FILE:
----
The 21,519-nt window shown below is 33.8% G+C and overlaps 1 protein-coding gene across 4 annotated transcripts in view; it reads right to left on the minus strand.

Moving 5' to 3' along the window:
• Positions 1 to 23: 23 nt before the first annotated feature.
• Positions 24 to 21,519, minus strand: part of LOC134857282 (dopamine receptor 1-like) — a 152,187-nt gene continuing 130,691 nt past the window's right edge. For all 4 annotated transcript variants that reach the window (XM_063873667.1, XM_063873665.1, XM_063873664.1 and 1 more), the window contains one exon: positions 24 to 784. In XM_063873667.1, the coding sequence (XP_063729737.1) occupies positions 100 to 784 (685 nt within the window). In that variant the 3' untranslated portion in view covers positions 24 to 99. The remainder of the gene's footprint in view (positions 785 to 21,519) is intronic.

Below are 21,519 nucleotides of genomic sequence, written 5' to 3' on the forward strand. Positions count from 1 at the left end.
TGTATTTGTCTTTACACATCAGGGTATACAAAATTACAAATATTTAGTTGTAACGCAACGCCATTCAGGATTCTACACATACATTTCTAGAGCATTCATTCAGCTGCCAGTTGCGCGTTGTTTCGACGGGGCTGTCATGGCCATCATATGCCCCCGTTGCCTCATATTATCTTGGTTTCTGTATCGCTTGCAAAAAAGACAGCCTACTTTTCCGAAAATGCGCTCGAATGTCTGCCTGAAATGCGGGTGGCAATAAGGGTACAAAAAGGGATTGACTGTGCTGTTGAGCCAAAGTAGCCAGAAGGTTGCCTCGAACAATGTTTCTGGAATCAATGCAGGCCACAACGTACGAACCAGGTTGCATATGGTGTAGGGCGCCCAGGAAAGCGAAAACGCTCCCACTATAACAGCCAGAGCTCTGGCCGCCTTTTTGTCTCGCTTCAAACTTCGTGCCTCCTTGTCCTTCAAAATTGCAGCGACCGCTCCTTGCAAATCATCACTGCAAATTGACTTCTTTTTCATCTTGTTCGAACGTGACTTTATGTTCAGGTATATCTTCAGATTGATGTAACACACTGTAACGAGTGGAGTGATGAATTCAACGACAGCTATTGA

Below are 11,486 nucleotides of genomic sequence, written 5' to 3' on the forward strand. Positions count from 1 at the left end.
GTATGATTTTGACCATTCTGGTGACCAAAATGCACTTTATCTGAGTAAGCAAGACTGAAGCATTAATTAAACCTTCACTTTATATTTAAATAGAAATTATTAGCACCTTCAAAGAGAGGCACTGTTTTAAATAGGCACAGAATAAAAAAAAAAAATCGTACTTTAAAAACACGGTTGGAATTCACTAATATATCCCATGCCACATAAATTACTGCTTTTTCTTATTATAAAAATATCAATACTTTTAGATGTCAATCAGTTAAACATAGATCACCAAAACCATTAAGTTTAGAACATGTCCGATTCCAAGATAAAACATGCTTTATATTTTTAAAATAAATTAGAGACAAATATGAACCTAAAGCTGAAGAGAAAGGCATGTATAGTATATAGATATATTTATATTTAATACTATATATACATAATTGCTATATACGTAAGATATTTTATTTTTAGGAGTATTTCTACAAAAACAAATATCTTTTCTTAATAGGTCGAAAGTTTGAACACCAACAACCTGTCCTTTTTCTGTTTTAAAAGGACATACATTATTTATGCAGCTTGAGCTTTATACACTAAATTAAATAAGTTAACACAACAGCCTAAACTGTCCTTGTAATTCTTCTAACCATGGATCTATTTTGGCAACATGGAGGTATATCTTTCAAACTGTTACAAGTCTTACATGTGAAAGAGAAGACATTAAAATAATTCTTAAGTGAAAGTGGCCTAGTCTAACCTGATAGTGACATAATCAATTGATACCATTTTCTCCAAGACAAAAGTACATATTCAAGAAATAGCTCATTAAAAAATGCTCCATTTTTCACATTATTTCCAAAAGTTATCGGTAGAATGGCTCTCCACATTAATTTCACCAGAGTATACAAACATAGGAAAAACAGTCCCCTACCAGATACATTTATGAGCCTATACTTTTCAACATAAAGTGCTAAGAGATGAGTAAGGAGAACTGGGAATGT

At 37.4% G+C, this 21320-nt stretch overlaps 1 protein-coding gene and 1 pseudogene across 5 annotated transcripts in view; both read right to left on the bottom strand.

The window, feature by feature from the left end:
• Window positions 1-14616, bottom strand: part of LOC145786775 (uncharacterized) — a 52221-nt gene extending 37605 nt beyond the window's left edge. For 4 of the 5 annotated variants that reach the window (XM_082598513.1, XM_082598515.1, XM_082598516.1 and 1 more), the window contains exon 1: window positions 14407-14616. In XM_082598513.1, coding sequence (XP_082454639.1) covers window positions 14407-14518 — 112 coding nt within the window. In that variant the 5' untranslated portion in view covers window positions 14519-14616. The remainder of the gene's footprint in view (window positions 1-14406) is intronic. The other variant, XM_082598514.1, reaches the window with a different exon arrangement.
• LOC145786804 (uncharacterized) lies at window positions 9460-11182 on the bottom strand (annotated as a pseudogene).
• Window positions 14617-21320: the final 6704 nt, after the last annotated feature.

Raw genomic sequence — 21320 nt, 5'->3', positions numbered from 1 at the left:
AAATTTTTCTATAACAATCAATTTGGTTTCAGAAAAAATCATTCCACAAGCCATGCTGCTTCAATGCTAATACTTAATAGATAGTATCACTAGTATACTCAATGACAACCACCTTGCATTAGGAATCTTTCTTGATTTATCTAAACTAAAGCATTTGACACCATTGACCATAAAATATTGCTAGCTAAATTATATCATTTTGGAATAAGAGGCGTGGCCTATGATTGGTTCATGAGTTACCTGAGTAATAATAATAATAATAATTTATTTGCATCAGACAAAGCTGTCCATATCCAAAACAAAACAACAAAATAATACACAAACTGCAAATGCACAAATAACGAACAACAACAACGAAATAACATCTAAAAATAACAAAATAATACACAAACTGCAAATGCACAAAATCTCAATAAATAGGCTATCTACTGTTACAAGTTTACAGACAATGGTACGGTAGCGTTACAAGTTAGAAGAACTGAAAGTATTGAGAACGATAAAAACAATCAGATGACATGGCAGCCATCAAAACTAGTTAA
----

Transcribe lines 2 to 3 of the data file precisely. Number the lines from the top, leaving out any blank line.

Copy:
Moving 5' to 3' along the window:
• Positions 1 to 23: 23 nt before the first annotated feature.